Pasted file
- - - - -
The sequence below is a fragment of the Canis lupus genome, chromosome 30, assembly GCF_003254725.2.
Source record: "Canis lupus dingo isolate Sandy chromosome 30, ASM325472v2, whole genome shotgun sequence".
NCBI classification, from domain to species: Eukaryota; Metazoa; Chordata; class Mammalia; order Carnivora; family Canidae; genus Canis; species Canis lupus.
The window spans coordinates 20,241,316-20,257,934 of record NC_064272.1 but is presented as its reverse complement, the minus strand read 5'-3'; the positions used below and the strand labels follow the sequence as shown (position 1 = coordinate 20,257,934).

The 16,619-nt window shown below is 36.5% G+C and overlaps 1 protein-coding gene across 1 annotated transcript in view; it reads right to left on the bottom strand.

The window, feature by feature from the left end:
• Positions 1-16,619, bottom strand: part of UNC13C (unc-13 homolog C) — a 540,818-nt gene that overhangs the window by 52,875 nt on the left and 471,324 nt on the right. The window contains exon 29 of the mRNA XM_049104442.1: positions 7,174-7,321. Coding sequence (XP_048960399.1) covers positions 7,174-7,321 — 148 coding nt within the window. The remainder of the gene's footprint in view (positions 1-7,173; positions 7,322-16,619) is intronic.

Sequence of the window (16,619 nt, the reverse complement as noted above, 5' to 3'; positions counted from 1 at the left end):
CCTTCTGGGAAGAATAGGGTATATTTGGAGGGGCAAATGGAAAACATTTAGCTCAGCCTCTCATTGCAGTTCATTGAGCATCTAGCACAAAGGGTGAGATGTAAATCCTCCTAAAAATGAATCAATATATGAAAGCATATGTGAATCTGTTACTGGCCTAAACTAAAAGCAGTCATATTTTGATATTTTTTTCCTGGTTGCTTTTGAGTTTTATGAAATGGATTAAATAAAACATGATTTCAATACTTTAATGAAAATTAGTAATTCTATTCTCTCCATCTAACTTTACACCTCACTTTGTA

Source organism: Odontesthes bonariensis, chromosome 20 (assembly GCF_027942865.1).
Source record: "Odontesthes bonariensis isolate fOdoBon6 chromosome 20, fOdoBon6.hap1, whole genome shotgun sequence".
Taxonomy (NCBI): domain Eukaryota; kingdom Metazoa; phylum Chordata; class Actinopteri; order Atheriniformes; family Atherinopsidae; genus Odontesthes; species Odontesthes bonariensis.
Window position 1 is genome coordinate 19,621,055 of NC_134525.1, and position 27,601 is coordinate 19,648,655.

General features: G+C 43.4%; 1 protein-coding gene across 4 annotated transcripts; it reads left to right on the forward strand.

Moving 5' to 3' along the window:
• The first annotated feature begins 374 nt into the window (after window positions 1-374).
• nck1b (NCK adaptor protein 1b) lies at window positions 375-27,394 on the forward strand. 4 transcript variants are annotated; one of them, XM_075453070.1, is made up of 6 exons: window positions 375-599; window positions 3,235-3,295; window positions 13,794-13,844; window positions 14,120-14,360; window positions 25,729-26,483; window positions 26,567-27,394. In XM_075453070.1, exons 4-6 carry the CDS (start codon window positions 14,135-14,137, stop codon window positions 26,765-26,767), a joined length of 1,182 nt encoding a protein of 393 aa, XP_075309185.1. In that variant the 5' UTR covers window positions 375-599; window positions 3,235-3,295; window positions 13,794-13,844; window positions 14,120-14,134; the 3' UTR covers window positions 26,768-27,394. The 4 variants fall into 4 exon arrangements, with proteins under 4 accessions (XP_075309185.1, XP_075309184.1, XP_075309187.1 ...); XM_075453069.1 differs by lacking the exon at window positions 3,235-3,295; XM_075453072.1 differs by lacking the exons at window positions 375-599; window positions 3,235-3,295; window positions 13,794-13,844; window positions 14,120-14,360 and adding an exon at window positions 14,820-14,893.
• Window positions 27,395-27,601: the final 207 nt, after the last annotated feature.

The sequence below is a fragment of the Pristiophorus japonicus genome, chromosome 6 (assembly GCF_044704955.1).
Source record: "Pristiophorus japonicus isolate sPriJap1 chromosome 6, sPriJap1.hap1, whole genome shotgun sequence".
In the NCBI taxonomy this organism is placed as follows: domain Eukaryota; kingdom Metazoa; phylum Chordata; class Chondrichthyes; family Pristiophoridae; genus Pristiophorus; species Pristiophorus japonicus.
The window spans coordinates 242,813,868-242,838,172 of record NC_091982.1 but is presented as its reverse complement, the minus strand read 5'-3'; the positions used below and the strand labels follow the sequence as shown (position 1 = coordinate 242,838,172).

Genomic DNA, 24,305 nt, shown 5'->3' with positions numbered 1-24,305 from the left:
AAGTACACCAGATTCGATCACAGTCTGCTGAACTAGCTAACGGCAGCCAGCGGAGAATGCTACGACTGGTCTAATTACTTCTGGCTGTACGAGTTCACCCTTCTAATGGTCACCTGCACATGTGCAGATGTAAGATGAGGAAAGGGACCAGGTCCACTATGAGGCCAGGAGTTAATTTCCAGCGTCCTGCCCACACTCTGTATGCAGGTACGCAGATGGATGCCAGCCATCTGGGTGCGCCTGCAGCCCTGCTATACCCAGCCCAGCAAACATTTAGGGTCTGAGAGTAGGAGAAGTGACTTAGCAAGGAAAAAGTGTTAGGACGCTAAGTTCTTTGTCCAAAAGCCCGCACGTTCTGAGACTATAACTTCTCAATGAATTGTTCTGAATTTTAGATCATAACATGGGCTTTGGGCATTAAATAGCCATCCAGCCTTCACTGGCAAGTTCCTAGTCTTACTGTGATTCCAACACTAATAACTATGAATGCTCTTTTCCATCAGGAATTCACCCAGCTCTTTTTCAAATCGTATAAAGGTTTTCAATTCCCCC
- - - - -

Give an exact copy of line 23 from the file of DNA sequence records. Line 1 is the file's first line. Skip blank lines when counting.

Genomic DNA, 24,305 nt, shown 5'->3' with positions numbered 1-24,305 from the left: